A University of Cincinnati research team working to save Crete from the curse of massive tourism will expand its studies into the picturesque town of Arhanes this summer. The nine-member team begins work Thursday, June 28.
Each summer since 1999, UC planning professor Michael Romanos has led teams of cross-disciplinary scholars to Crete, the largest of the Greek islands and his native homeland. More than one-fourth of the 12 million tourists who visit Greece each year make Crete their destination. This popularity is threatening the island's beauty and environment.
In Arhanes this July, four UC faculty members, two former UC faculty members and three graduate students will work to establish priorities for further study in summer 2002. The interdisciplinary team will include:
Michael Romanos, professor of planning and coordinator of the UC Sustainable Development Group, College of Design, Architecture, Art, and Planning (DAAP).
Brenda Scheer, associate professor of planning, DAAP.
Frank Wray, assistant professor of biology, Raymond Walters College.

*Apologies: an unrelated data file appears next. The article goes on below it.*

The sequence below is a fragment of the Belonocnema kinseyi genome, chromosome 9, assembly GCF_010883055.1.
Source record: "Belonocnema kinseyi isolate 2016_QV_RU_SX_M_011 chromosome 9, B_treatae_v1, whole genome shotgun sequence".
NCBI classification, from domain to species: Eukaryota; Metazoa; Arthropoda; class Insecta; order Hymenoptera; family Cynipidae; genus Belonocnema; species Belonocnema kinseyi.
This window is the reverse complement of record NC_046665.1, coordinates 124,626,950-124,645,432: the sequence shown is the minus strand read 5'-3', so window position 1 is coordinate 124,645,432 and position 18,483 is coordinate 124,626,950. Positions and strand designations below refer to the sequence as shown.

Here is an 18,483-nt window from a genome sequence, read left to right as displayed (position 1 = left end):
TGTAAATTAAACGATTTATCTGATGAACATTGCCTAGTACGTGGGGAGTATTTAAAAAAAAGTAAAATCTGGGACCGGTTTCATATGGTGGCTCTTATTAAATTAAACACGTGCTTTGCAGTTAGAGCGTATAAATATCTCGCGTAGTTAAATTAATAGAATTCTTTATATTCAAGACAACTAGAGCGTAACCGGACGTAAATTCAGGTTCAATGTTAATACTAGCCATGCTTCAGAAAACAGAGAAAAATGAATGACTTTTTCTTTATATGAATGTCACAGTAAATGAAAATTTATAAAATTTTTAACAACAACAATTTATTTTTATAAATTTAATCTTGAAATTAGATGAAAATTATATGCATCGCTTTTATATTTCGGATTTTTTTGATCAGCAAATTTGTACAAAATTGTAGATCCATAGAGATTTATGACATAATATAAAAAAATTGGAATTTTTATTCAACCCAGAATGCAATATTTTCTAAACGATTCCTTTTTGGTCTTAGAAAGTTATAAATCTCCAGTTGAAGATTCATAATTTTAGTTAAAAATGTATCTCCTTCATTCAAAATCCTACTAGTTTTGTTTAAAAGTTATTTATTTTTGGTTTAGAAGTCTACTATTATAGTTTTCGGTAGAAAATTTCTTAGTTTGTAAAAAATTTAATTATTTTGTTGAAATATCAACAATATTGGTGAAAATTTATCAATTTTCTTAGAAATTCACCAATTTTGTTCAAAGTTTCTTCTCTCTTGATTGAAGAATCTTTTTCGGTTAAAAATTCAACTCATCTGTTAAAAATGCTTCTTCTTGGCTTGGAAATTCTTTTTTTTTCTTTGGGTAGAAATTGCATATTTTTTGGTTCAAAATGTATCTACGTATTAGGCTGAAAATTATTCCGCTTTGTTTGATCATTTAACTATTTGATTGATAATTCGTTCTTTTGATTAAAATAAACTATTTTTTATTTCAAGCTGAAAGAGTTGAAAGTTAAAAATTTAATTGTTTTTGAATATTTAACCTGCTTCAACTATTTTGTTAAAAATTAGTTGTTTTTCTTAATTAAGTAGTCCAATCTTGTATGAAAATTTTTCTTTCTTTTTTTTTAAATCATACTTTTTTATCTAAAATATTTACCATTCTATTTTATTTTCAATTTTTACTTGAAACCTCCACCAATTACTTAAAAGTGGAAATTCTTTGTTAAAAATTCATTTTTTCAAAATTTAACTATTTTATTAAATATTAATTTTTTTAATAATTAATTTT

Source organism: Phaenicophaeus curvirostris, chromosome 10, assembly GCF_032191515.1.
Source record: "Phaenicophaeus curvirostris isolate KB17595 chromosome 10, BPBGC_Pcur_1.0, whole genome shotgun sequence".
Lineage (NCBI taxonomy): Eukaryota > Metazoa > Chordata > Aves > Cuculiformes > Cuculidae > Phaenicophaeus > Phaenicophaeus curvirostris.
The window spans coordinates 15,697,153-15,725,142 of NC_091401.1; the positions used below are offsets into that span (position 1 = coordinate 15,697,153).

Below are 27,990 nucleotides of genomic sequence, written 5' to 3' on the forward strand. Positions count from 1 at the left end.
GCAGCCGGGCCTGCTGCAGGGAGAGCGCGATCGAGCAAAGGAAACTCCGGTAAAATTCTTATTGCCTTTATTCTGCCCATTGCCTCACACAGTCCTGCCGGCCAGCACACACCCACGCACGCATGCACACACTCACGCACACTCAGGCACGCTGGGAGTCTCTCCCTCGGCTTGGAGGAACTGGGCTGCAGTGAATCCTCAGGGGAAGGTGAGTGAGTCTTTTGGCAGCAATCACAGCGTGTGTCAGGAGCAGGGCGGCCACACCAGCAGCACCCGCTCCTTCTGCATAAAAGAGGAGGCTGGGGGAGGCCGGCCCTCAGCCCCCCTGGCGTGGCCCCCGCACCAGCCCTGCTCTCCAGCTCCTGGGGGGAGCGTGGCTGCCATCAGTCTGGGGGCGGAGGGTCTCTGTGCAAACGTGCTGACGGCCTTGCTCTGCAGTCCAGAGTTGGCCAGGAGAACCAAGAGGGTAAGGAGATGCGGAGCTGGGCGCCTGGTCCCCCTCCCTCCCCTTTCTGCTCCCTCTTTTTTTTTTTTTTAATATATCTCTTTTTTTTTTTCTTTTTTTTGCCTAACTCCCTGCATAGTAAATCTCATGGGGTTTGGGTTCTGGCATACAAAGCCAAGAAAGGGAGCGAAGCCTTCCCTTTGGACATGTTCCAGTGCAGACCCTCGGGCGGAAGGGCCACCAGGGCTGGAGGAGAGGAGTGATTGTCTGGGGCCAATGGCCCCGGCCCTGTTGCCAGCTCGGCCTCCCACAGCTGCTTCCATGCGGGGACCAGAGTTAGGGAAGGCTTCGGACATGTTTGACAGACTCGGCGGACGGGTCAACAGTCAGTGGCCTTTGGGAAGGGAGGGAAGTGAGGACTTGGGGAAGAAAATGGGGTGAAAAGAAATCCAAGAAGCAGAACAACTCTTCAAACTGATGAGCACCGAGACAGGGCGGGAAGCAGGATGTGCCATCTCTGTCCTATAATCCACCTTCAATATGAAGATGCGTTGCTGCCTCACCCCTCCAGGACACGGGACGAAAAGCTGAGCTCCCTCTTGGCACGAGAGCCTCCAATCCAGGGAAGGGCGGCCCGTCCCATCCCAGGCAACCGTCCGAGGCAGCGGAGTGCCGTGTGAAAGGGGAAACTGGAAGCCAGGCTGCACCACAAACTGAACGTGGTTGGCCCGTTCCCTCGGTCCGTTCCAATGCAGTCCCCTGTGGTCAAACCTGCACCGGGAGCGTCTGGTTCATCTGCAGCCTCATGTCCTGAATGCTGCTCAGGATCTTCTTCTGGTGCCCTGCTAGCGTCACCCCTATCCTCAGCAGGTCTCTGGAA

Carla Chifos, assistant professor of planning, DAAP.
David Prosperi, former faculty member in planning at DAAP, now professor and associate dean at Florida Atlantic University.
Nick Chaparos, professor emeritus of design, DAAP.
Melissa McVay, graduate student in planning, DAAP.
Kate Fischer, graduate student in planning, DAAP.
Katerina Janeteas, doctoral student in classics (archaeology), Arts and Sciences.
Recently declared one of the European Union's model villages, Arhanes sits in the island's interior, about 18 kilometers outside the capital, Heraklion. Protected by archaeological laws that restrict development, Arhanes has recently focused on preserving and restoring its treasure of Neo-classical architecture. While the town does not attract the high volume of overnight tourists that most of the coastal towns do, it's becoming a popular day trip destin
Contact: Marianne Kunnen-Jones
University of Cincinnati